What Are the Causes of Dementia with Lewy Bodies?

The underlying cause of dementia is hard to pinpoint in any form, though genetics may be a component of it. However, in DLB, we know that there is a significant buildup of proteins called Lewy bodies that occurs. When this develops in the brain, it makes it difficult for individuals to communicate because the brain does not function as it should. Many times, plaques and tangles commonly associated with dementia also develop in those who have DLB.

What Are the Risk Factors for Developing Dementia with Lewy Bodies?

Anyone can develop this condition. However, it is most common in people who are over the age of 60. The older you are, the more likely you are to develop dementia with Lewy Bodies. DLB also tends to impact men more often than women, though both sexes can suffer from this condition.

Other risk factors are linked to family and medical history. People with a family member who has this form of dementia are at a higher risk of developing DLB.

What Is the Diagnosis Process for Dementia with Lewy Bodies?

There is no specific test that can diagnose dementia with Dewy Bodies. The only way to get a definitive diagnosis is through an autopsy.

However, doctors, family members and friends can all begin the diagnosis process of someone as soon as they notice the person has any symptoms of the disease. Doctors can then make a tentative diagnosis after doing a physical exam, evaluating a person’s medical history, and gathering insight from blood work, PET scans, and neuropsychological assessments. Most often, doctors will also conduct a psychiatric evaluation to determine if there are any key factors associated with this condition.

Other tests may include a CT scan, EEG, or MRI. A CT scan shows images of the body that have abnormal metabolic activity, allowing doctors to look for changes in the brain. Similarly, an EEG can be used to measure electrical impulses in the brain, showing areas of the brain with poor electrical makeup. An MRI can also provide helpful information as it shows a “slice” of the brain’s and body’s tissues. It can help show any abnormalities in these areas.

Once doctors have made a tentative diagnosis, treatment and memory care from trained professionals can begin.

What Are the Treatment Options for Dementia with Lewy Bodies?

There is no cure for DLB, like with all forms of dementia; however, doctors can help individuals and relatives handle the condition. The primary goal is to slow the progression of DLB. This may be accomplished with medications as well as through cognitive support. In addition to this, doctors can also prescribe medications such as Sinemet and Cholinesterase inhibitors to treat some of the symptoms a person has. These medications can help individuals manage the disease and improve their quality of life.

Most doctors will also recommend additional help to slow the progression and ensure a higher quality of life for a longer period. Treatment may also help provide more support to a person during his or her lifetime. For example, they may benefit from supportive care, behavioral interventions, and physical therapy.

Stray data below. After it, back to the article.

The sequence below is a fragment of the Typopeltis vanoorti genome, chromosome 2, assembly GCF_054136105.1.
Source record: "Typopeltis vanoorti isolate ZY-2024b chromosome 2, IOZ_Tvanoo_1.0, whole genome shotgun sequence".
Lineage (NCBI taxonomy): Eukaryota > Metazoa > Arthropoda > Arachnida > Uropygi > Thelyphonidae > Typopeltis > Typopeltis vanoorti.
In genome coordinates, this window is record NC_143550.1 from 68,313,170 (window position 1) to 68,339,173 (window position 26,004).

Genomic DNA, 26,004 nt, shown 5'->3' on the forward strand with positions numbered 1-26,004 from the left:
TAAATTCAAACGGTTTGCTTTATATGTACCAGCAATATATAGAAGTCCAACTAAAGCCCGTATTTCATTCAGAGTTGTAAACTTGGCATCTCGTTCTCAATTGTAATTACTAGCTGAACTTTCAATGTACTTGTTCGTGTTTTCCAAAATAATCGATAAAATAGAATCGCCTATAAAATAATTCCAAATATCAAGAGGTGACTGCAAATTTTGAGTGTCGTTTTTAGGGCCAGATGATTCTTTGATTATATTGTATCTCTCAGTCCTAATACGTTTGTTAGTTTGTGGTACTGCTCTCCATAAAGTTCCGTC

One key concern with patients who have this form of dementia is receiving an accurate diagnosis and treatment.. Alzheimer’s medications are rarely beneficial and can have a negative impact on a person with DLB. Parkinson’s disease medications are also ineffective for many people with DLB. For this reason, those who think their relative or friend may have this particular form of dementia should seek out a specialist familiar with treating it. Specialists have the experience necessary to improve the diagnosis and ensure that individuals are given the proper treatment, limiting the chances that individuals will be given ineffective or even negative treatment regimes.

What Type of Care Do Those with Dementia with Lewy Bodies Need?

Because of the progressive nature of DLB, it is likely that this condition will worsen. There’s no way to know how long a person will spend in each stage of the condition; however, at any point, they may need supportive care. This may include constantly having someone nearby to help with muscle problems, cognitive limitations, and hallucinations. In some situations, a patient may also need help with activities of daily living, such as grooming and hygiene.

During the first stage, individuals may be able to remain at home; however, as the condition progresses, they may become more dependent on the help of others to get through the day’s tasks and need memory care support. This is especially common in the second stage, when an individual begins to experience increasing amounts of cognitive decline. In this situation, a supportive, but understanding environment can become valuable. The amount of care a person needs depends on his or her symptoms. Yet, most people will require significant help over time.